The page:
[¶40]   The record of the debates during the constitutional convention sheds some light on the concerns of the delegates regarding the lands they anticipated would be granted by the federal government.  These records "may very properly be resorted to as indicating somewhat the intent and object which caused the incorporation of disputed clauses into the fundamental law."  Grand Island & N. W. R. Co. v. Baker, 6 Wyo. 369, 45 P. 494, 500 (1896); see also Chicago & N. W. Ry. Co. v. Hall, 46 Wyo. 380, 26 P.2d 1071 (1933).  We learn from these debates the delegates used the terms "sale" and "disposal" interchangeably and did not address the concept of exchange of lands.  1889 Journal and Debates of the Constitutional Convention of the State of Wyoming at 749-52.  They rejected a proposal to withhold the lands from sale to preserve their value for future generations. The discussion discloses a belief by some that the lands were not likely to garner the minimum $10 per acre price and, if they did, the state should act quickly to sell them.  Id. at 752.  We also learn from these records that, while the delegates agreed to require a public auction before these lands could be sold, some believed auctions could be manipulated and the further protection of an appraisal by the land commissioner should be required.  Id. at 755-56.  In what must be interpreted as a desire for flexibility and a willingness to rely on the land commissioner to assure a fair sales price, the delegates agreed to allow sales to occur so long as at least seventy-five percent of the appraised value was obtained.  Id. at 753.  Throughout the debates, the concern of the delegates was focused on how and when state lands could be sold.  When those concerns were translated into the actual language of the relevant constitutional provisions, the terms "sale" and "disposal" seem to be used interchangeably.  Article 18, Section 1, in which the State of Wyoming accepted the grant of lands by the federal government for "educational purposes," provided that such lands "shall be disposed of only at public auction" (emphasis added) at a minimum of $10 per acre, clearly a "sales price," and seventy-five percent of the appraised value.  At the same time, delegates also adopted Article 7, Section 13, which required an auction before the "sale" of school lands. Reading the language of these two provisions together and in light of the contemporaneous comments of the delegates, we believe the only method of "disposal" contemplated was a sale.  That conclusion is consistent with the language chosen by Wyoming's first legislature immediately following statehood that state lands could be "disposed of" at public auction after being "appraised" and "sold" for a minimum price of $10 per acre.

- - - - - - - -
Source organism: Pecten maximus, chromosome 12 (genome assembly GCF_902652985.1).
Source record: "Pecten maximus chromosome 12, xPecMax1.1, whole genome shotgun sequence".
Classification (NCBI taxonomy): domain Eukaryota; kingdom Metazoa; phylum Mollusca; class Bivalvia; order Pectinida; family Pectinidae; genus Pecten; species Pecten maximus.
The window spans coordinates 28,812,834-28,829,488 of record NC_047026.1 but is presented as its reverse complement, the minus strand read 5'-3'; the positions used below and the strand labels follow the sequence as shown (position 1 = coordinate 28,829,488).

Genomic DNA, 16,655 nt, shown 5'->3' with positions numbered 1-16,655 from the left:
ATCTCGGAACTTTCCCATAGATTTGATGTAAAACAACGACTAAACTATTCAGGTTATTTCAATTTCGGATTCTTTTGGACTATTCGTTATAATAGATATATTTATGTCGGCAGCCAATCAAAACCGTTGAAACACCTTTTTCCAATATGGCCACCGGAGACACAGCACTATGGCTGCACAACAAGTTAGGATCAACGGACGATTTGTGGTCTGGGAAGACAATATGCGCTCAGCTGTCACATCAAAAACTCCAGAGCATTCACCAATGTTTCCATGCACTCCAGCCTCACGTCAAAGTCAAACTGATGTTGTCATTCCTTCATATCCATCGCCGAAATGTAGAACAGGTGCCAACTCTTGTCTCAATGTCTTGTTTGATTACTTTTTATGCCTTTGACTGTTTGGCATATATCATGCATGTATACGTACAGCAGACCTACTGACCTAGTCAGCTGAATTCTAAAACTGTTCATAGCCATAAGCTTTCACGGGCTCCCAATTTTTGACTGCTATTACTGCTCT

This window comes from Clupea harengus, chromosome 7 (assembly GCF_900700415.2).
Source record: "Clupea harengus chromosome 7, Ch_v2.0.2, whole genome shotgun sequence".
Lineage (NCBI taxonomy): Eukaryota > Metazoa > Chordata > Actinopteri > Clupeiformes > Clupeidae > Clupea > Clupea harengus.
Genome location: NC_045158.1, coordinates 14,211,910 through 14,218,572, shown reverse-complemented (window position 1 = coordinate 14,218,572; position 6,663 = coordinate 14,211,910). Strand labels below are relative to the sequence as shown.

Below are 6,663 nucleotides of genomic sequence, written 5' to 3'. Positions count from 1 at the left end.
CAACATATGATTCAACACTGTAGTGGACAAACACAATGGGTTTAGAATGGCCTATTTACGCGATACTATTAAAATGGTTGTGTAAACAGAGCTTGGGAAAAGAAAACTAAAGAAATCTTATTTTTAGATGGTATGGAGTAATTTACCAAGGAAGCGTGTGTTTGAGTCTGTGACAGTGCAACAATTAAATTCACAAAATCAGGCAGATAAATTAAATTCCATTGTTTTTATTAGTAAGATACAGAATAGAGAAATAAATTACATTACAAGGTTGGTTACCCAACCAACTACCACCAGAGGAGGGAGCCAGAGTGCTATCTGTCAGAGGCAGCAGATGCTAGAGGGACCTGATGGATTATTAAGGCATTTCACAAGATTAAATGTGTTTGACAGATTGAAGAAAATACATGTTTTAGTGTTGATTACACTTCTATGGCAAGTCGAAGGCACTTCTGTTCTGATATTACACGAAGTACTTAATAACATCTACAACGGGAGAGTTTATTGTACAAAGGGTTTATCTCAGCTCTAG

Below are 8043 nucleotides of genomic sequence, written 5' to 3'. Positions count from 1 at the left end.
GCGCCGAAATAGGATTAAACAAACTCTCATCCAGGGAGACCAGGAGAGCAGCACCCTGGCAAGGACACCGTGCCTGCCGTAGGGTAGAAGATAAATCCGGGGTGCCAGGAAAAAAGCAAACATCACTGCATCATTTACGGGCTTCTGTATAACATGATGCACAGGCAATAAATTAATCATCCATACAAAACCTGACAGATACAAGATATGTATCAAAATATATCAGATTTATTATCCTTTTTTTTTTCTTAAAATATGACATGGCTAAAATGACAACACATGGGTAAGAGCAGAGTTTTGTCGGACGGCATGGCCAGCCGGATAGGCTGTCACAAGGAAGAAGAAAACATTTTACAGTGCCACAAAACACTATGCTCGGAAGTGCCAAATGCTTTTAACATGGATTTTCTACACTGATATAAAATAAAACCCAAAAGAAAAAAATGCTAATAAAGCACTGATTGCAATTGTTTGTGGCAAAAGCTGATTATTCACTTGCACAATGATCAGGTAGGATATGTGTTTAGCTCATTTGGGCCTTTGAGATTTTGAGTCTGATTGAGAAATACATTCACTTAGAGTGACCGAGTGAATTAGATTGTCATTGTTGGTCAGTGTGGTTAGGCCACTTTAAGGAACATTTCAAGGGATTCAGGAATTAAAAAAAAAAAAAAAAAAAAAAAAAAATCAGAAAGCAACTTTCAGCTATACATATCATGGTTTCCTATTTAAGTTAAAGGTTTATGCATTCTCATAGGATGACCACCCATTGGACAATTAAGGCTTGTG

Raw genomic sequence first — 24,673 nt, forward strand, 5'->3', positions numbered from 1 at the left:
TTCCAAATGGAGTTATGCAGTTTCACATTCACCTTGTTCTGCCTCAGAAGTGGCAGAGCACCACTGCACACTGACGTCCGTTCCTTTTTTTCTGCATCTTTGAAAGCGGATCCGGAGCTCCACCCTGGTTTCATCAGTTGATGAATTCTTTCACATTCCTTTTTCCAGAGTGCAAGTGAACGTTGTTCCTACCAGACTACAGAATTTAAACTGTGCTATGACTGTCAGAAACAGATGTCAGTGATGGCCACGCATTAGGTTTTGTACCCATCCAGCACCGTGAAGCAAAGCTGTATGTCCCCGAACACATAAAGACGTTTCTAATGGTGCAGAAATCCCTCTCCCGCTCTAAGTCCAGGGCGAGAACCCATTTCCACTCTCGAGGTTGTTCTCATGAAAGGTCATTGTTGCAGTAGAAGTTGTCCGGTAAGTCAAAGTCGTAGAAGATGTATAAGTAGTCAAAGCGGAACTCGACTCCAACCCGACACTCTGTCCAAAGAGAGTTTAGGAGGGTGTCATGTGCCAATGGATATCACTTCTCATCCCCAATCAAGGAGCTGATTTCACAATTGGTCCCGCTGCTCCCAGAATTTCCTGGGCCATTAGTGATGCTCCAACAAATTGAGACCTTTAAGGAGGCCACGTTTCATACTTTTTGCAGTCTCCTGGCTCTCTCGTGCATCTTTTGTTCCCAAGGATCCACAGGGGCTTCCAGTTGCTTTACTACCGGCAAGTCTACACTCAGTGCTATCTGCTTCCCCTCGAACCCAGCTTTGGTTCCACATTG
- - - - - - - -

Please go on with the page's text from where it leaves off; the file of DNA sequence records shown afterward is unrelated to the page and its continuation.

[¶41]   The convention records, the constitutional language itself, and the first statutes are devoid of any mention of land exchanges. This situation is not unlike the experience in other states admitted into the Union in the same general time frame. In fact, the first mention we found of the general concept of exchanges of public lands appears in 1914 when the federal government amended the statute which created Yosemite National Park to specifically authorize land exchanges.  16 U.S.C. § 51 (1914).  Despite this lack of specific authority for the exchange of state lands, within eighteen years of statehood, Wyoming's land commissioner proposed to relinquish certain school sections which were located within Indian reservations in exchange for acquiring equal area of indemnity land in lieu thereof.  Second Biennial Report of Robert P. Fuller, Commissioner of Public Lands, Wyoming at 11 (1906-1908).  That practice continued through the early 1900s resulting in numerous exchanges with the federal government and the overall enhancement of the value of the school lands.  See also Third Biennial Report of the Commissioner of Public Lands of Wyoming (1910); Sixth Biennial Report of the Commissioner of Public Lands of Wyoming (1916).  Without question, these exchanges with the federal government could not have occurred had a public auction been required before the particular parcel of school land could be conveyed.  The active support of both the federal and state governments was necessary to accomplish these exchanges, and no indication exists in the historical record that either believed public auctions were a condition precedent to the exchanges.